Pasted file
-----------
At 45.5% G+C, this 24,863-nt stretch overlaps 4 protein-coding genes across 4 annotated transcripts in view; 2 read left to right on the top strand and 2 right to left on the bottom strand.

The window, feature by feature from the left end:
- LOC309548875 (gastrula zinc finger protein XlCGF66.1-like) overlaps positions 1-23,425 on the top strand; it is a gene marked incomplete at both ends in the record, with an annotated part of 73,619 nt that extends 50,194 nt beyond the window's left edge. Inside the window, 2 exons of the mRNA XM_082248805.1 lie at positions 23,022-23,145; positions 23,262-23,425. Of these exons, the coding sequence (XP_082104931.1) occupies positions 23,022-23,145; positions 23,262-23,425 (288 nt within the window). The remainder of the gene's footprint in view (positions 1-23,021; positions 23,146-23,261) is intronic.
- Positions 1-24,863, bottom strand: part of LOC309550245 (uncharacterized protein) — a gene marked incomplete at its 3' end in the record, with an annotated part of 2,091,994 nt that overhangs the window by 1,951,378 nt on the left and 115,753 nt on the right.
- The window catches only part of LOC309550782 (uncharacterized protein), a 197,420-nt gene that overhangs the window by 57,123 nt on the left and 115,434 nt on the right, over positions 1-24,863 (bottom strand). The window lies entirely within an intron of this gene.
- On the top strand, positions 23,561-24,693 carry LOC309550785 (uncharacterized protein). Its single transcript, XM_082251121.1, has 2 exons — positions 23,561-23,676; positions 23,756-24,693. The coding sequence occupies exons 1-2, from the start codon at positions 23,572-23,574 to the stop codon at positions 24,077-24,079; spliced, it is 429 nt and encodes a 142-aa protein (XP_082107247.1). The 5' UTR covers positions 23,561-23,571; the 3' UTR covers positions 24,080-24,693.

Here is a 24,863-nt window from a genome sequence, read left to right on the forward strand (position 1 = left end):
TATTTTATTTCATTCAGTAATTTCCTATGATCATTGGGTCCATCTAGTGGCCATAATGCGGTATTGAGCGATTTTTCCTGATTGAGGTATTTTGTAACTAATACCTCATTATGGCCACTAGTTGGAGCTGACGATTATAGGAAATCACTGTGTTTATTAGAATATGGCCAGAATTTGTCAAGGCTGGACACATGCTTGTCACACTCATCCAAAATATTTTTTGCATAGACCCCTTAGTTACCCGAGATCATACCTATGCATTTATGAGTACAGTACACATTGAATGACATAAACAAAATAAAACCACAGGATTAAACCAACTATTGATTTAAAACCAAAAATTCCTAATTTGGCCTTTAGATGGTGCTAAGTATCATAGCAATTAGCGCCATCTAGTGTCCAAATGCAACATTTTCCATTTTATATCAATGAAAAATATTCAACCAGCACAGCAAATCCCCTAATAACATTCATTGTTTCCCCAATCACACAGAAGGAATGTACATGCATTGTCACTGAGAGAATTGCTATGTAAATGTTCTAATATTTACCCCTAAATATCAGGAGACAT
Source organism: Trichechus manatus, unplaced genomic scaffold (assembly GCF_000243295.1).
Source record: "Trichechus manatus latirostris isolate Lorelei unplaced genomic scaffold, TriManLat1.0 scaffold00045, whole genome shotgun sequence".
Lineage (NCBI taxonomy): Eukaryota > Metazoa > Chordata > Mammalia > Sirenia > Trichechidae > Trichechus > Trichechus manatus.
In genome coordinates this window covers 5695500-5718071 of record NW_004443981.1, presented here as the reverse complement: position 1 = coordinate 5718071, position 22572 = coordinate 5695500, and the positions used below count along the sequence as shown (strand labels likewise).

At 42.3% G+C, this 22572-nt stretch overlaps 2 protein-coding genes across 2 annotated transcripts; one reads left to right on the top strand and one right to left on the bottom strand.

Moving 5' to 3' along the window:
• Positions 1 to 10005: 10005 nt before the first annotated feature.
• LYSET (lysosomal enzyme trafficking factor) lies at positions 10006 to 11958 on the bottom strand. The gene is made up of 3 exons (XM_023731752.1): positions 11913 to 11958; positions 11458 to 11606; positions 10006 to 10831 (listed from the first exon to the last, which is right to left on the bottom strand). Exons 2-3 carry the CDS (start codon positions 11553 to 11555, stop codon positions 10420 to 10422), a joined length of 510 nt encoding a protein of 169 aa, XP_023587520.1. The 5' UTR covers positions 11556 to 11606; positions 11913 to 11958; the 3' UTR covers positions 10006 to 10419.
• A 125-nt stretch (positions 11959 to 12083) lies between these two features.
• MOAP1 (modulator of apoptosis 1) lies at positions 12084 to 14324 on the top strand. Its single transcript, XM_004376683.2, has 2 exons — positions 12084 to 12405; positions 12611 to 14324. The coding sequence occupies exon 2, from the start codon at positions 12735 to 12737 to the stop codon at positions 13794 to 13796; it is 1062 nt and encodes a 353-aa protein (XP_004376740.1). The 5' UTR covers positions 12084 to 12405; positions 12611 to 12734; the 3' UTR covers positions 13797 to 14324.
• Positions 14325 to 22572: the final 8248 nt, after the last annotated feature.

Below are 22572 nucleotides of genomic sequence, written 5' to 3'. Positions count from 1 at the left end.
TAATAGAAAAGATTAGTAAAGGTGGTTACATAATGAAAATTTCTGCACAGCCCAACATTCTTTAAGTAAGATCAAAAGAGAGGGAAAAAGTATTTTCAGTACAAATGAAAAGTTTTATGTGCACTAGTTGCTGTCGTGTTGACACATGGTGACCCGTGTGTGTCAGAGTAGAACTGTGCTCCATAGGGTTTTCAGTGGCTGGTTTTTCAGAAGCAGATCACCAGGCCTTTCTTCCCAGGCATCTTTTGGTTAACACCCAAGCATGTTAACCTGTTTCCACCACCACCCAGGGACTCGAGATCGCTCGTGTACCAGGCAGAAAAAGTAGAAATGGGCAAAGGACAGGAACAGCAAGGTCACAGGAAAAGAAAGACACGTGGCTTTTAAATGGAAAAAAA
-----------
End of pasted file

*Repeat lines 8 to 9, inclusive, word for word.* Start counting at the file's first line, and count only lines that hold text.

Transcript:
TATTTTATTTCATTCAGTAATTTCCTATGATCATTGGGTCCATCTAGTGGCCATAATGCGGTATTGAGCGATTTTTCCTGATTGAGGTATTTTGTAACTAATACCTCATTATGGCCACTAGTTGGAGCTGACGATTATAGGAAATCACTGTGTTTATTAGAATATGGCCAGAATTTGTCAAGGCTGGACACATGCTTGTCACACTCATCCAAAATATTTTTTGCATAGACCCCTTAGTTACCCGAGATCATACCTATGCATTTATGAGTACAGTACACATTGAATGACATAAACAAAATAAAACCACAGGATTAAACCAACTATTGATTTAAAACCAAAAATTCCTAATTTGGCCTTTAGATGGTGCTAAGTATCATAGCAATTAGCGCCATCTAGTGTCCAAATGCAACATTTTCCATTTTATATCAATGAAAAATATTCAACCAGCACAGCAAATCCCCTAATAACATTCATTGTTTCCCCAATCACACAGAAGGAATGTACATGCATTGTCACTGAGAGAATTGCTATGTAAATGTTCTAATATTTACCCCTAAATATCAGGAGACAT
Source organism: Trichechus manatus, unplaced genomic scaffold (assembly GCF_000243295.1).